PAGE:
What to do when we see the emperor is naked, metaphorically speaking? In Hans Christian Andersen’s tale, it took a child to point out “But he isn’t wearing anything at all!” The child had his honesty intact and no stake in what the king thought of him. In organizations, bucking the conventional wisdom handed down by the higher-ranking person is not so easy. There’s a lot at stake. This is especially true when everyone lining the streets has a stake in “seeing” the king’s imperial costume.
Nurses’ consternation in situations in which naked hierarchs, in their case DOCTORS, insist against all evidence that they are fully clothed and in the finest fabrics, is discussed eloquently below in a piece in today’s NY Times Sunday Review — “Healing the Hospital Hierarchy” –by Thesesa Brown, RN. Ms. Brown in my opinion thinks and writes with vigor and panache.
In policing, this question arises frequently for sergeants who are perhaps the analogical first cousins of nurses. Indeed the titles of these professions come from philosophically similar roots, having to do with serving others. Sergeant shares the same root as the word “service.” Nurse comes from a mash-up of Old French and Latin words for “nourish.” They are the process management jobs in the hierarchy closest to the people and places where service is delivered; where people experience the consequences of decisions.
How close is the sergeant-nurse analogy? I took Ms. Brown’s lead paragraph and substituted police terms. It reads just as clearly as in the original.
“A (police scene) is, by its nature, the scene of constant life-or-death situations. It’s the work we (police) do; we chose it. The threat of harm can jazz you up or bring you down, but what it should demand, always, is the highest possible level of professionalism. Who’s at risk when that doesn’t occur?
The solution to this problem is, my view, only partly about training subordinates in hierarchies to conduct these difficult conversations. The larger answer lies in system reform rather than in individuals. In what we can call “clinical” settings in both medicine and policing regular consultation would create relationships of a quality that would not require heroism for a nurse to prevent a death or for a sergeant to prevent implementation of off-the-mark policies and procedures.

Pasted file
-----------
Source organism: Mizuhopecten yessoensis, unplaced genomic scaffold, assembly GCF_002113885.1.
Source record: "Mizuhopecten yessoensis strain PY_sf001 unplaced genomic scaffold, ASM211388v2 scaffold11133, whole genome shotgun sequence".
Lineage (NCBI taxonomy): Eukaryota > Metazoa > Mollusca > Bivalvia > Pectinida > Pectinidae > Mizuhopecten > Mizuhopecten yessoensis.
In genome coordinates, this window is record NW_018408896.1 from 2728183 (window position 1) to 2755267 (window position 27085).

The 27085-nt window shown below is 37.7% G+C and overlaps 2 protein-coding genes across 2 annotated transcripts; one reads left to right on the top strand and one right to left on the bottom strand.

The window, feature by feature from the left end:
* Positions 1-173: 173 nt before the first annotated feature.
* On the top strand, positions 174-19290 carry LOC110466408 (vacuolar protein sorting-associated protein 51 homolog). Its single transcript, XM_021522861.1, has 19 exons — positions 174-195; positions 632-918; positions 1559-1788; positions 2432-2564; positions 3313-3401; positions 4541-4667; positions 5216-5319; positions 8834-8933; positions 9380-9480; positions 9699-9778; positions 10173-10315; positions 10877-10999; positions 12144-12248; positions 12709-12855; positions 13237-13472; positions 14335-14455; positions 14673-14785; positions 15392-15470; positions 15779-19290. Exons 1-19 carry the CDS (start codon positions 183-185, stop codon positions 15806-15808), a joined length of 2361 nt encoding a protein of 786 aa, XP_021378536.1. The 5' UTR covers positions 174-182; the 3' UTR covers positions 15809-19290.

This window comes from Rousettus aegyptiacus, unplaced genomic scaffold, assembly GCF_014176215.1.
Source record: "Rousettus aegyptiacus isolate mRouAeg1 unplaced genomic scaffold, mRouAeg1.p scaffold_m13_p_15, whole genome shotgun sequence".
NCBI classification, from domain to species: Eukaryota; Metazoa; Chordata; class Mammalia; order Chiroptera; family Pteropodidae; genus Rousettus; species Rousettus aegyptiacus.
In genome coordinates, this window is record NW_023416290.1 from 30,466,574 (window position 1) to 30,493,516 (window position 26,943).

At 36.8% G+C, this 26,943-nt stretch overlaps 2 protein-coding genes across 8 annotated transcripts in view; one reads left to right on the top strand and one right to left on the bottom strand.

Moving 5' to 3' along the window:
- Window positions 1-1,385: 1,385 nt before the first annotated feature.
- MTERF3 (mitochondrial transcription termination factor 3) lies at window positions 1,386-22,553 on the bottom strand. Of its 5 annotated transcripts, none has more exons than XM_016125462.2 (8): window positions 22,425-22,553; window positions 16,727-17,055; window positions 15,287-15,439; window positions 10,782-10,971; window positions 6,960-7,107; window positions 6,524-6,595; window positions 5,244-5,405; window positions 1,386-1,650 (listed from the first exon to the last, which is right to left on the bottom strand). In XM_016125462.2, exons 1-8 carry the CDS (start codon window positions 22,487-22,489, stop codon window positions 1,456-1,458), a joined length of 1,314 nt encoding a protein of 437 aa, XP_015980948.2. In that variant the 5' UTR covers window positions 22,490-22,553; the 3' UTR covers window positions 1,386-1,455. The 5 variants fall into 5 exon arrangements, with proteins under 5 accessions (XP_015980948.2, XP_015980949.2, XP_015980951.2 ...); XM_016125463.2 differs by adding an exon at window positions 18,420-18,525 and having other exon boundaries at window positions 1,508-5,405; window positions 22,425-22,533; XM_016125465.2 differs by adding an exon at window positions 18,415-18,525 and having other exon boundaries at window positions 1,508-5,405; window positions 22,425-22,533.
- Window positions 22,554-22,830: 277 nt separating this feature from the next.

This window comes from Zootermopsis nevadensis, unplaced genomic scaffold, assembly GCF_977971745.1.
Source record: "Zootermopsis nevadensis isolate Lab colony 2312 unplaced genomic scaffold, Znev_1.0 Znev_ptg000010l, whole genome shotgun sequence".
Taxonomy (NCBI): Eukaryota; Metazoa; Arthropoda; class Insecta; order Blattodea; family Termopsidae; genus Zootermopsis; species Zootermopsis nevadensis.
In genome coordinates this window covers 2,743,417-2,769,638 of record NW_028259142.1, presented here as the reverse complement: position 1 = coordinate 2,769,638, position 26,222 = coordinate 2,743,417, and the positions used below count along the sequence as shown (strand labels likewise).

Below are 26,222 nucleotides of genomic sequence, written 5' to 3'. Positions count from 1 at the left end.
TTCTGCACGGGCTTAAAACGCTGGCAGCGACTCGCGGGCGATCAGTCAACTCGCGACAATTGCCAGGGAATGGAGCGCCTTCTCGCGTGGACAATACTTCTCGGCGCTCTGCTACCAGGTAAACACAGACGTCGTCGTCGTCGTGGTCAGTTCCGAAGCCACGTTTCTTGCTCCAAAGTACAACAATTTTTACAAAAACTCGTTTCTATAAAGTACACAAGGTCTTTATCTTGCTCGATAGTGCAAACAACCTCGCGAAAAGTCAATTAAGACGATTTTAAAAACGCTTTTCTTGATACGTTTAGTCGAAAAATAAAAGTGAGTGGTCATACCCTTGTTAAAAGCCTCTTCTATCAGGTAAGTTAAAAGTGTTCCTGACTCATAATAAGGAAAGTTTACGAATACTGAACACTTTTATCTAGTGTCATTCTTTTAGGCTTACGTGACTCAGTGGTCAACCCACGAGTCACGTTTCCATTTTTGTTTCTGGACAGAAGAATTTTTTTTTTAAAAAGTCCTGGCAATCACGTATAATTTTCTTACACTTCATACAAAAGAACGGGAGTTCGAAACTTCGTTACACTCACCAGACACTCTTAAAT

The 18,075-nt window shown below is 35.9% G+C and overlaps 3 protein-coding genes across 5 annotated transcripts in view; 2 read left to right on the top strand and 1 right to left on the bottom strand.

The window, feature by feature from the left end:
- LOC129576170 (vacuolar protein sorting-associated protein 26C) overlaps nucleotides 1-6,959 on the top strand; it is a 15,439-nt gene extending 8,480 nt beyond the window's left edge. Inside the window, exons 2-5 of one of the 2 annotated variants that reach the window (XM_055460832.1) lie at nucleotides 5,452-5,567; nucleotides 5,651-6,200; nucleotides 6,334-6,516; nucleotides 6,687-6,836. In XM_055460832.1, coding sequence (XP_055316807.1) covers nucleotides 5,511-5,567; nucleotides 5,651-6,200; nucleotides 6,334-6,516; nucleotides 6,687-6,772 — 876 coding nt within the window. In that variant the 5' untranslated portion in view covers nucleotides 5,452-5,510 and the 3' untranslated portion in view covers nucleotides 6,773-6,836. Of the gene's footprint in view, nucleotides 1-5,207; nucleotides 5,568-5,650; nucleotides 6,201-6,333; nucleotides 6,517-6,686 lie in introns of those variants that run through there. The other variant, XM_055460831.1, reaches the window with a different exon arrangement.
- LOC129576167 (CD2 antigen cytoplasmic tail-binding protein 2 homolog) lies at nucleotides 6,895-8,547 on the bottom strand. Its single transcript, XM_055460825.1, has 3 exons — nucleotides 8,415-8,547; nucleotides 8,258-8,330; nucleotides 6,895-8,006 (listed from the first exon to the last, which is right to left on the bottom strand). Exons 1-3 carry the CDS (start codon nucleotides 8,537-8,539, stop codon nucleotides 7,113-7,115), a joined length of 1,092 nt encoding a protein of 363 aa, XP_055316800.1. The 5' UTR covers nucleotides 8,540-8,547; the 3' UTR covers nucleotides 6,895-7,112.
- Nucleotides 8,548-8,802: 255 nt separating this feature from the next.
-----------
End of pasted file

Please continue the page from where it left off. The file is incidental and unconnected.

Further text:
Herman Goldstein wants problem-solving to be located as close as possible to the problem, led by the people closest to the problem, those with the biggest stake in its resolution. In this system, the pyramid would be turned on its side, with the most experienced, most trained and most authorized leaders directing their direction and guidance, as well as their insight and wisdom, to the point of service delivery. The US military understands this as the relationship between “tooth and tail.” The tail, the elaborate and huge support bureaucracy, directs its resources to the point where tooth meets target. In the best application of this system tooth and tail learn together about the best way to achieve their shared goals and objectives. Hierarchies of knowledge and licensure are maintained as they must be.
Ms. Brown offers similar solutions, included in her piece below.
“The good news is that there are institutions trying to improve how nurses and doctors work together. One bright light in the area of interprofessional education is the University of Virginia. With the strong backing of Dorrie Fontaine, the dean of the School of Nursing, the university requires interprofessional education for its nursing and medical school curriculums. Courses, training modules and even faculty members are shared across both disciplines. Medical and nursing students are taught to respect each other’s areas of expertise and contributions to their shared mission.”
Nurses, as Ms. Brown points out in the piece below, are the final checkpoint before a drug or other treatment is delivered to a patient. Sergeants are the last checkpoint before patrol officers and detectives are sent out to carry out a directive from above.
In both clinical medicine and policing the “tail” — heirarchs in the hierarchy — would actually look smarter and act more effectively if they systematized consultation with the “tooth.”
Bedside is a series about health care from a nurse’s-eye view.
A hospital is, by its nature, the scene of constant life-or-death situations. It’s the work we nurses, doctors and other health professionals do; we chose it. The threat of harm can jazz you up or bring you down, but what it should demand, always, is the highest possible level of professionalism. Who’s at risk when that doesn’t occur?
Consider this encounter, from a few years ago. My patient, a middle-aged man scheduled for a stem-cell transplant, was having textbook symptoms of a heart attack. Serious cardiac side effects can result from the chemical used to preserve stem cells, making the transplant risky if a patient is unstable. An EKG was done, and we were waiting for a cardiologist when the oncology team came by on morning rounds.
The attending physician heard about the patient’s chest pain, then glanced at the EKG while checking his smartphone. “This does not concern me,” he said, tapping at his screen as he pushed the EKG paper aside.